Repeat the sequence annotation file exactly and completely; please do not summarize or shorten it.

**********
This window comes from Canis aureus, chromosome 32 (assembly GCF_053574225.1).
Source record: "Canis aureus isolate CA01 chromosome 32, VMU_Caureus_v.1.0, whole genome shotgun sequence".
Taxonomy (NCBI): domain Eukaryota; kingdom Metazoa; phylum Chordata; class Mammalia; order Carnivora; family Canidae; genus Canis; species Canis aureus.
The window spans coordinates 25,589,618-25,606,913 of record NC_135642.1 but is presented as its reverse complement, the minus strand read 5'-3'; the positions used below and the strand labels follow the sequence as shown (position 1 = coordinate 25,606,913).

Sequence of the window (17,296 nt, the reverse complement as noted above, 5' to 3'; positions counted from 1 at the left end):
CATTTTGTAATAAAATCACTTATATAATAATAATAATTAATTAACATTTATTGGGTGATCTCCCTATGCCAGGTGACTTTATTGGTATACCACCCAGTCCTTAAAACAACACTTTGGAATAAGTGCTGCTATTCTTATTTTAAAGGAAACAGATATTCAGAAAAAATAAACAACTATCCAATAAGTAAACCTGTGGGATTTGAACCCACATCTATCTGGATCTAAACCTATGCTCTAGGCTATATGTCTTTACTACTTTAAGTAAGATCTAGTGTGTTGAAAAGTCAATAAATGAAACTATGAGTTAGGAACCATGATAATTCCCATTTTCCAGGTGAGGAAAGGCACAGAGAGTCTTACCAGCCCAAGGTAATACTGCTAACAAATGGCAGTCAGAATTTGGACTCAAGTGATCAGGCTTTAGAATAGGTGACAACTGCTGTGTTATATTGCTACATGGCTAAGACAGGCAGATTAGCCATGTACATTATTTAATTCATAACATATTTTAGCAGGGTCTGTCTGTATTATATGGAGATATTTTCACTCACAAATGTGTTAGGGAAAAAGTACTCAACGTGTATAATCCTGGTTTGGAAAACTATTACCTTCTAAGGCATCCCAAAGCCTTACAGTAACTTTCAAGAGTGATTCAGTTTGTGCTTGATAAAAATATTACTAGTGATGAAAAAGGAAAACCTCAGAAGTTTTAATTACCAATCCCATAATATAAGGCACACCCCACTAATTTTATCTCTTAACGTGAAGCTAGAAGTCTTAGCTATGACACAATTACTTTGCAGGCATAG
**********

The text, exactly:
This window comes from Canis aureus, chromosome 32 (assembly GCF_053574225.1).
Source record: "Canis aureus isolate CA01 chromosome 32, VMU_Caureus_v.1.0, whole genome shotgun sequence".
Taxonomy (NCBI): domain Eukaryota; kingdom Metazoa; phylum Chordata; class Mammalia; order Carnivora; family Canidae; genus Canis; species Canis aureus.
The window spans coordinates 25,589,618-25,606,913 of record NC_135642.1 but is presented as its reverse complement, the minus strand read 5'-3'; the positions used below and the strand labels follow the sequence as shown (position 1 = coordinate 25,606,913).

Sequence of the window (17,296 nt, the reverse complement as noted above, 5' to 3'; positions counted from 1 at the left end):
CATTTTGTAATAAAATCACTTATATAATAATAATAATTAATTAACATTTATTGGGTGATCTCCCTATGCCAGGTGACTTTATTGGTATACCACCCAGTCCTTAAAACAACACTTTGGAATAAGTGCTGCTATTCTTATTTTAAAGGAAACAGATATTCAGAAAAAATAAACAACTATCCAATAAGTAAACCTGTGGGATTTGAACCCACATCTATCTGGATCTAAACCTATGCTCTAGGCTATATGTCTTTACTACTTTAAGTAAGATCTAGTGTGTTGAAAAGTCAATAAATGAAACTATGAGTTAGGAACCATGATAATTCCCATTTTCCAGGTGAGGAAAGGCACAGAGAGTCTTACCAGCCCAAGGTAATACTGCTAACAAATGGCAGTCAGAATTTGGACTCAAGTGATCAGGCTTTAGAATAGGTGACAACTGCTGTGTTATATTGCTACATGGCTAAGACAGGCAGATTAGCCATGTACATTATTTAATTCATAACATATTTTAGCAGGGTCTGTCTGTATTATATGGAGATATTTTCACTCACAAATGTGTTAGGGAAAAAGTACTCAACGTGTATAATCCTGGTTTGGAAAACTATTACCTTCTAAGGCATCCCAAAGCCTTACAGTAACTTTCAAGAGTGATTCAGTTTGTGCTTGATAAAAATATTACTAGTGATGAAAAAGGAAAACCTCAGAAGTTTTAATTACCAATCCCATAATATAAGGCACACCCCACTAATTTTATCTCTTAACGTGAAGCTAGAAGTCTTAGCTATGACACAATTACTTTGCAGGCATAG